I suppose we approach spiritual advisors because we want morality as part of our decisions, sometimes.  Though Melisandre has never offered morality on her resume.  Jaquen and High Sparrow offer justice as their reason.  Melisandre offers power–and the fulfillment of a destiny to Stannis.

* * *

Stannis received advice from Melissandre (who serves the Red God) Sunday to kill his daughter in order to help his troops have victory.  Having a god ask for you to sacrifice your child is not new to Martin’s Game of Thrones.  This brings back allusions to Abraham’s ALMOST slaughter of Isaac on God’s command, Jephthah’s sacrifice of his daughter because of his own promise, and Agamemnon’s sacrifice of Iphigenia during the war on Troy in obedience to the gods of winds and weather.  But it’s that moment when a character asks him/herself WHO they are listening to interpret the words of their god, or WHICH god they are listening to—when reason and rationality come back and ask if this faith or this god is making a world a better place or if things are getting worse for people around you.  Now, honestly, for Stannis, things were looking great until Ramsay torched some supplies.  But were they looking Shireen-bad—like bad enough to sacrifice your daughter?  Good god, Melissandre is in service to the FIRE GOD—could she not have come up with some freakin warmth for them?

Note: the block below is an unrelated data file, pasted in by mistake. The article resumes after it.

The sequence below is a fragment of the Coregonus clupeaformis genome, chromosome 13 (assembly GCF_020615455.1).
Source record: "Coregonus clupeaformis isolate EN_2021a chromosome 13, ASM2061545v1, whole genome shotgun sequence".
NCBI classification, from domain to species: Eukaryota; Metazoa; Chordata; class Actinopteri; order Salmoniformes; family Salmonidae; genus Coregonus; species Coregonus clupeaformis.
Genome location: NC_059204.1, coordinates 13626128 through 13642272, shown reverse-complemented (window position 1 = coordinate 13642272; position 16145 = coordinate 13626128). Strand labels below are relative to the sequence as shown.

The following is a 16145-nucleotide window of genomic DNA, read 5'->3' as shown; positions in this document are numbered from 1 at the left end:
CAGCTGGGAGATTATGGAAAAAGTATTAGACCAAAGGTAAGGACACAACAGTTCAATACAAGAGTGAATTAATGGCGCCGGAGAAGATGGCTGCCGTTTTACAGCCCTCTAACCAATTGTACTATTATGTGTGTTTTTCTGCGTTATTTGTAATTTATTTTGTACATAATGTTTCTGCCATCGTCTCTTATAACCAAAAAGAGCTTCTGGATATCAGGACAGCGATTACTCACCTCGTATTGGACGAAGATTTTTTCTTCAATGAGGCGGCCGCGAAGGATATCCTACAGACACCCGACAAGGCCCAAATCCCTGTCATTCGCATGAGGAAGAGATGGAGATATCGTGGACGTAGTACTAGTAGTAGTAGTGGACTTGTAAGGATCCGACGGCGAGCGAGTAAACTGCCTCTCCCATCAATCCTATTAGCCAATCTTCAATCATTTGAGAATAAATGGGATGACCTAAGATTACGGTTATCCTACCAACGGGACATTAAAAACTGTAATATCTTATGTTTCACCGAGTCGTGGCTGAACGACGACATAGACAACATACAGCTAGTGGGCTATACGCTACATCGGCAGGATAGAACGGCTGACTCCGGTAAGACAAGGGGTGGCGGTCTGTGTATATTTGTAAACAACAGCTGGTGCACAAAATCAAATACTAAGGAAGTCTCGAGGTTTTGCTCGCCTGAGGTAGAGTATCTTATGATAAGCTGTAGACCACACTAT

Weiss and Benioff made the suggestion in their behind the scenes look at the episode that they felt like they were asking the question: what if your advisor/ god is wrong?  What if you sacrifice your daughter and your daughter dies for nothing?  What about Blackwater—that wasn’t a success!  Could this be another Blackwater?

Stannis’ advisors amount to one—Melissandre– his own personal Rasputin— and he is a weaker ruler because of it.  But it is revealing him as a character.  It is not revealing Melissandre.  She doesn’t change.  Only Stannis.  We see him waver–we see him choose, regret, get angry.  There’s US—there’s the human who is torn by belief.  Not the true believer but the one who needs advice learning that listening too closely–without reason—can get you lost.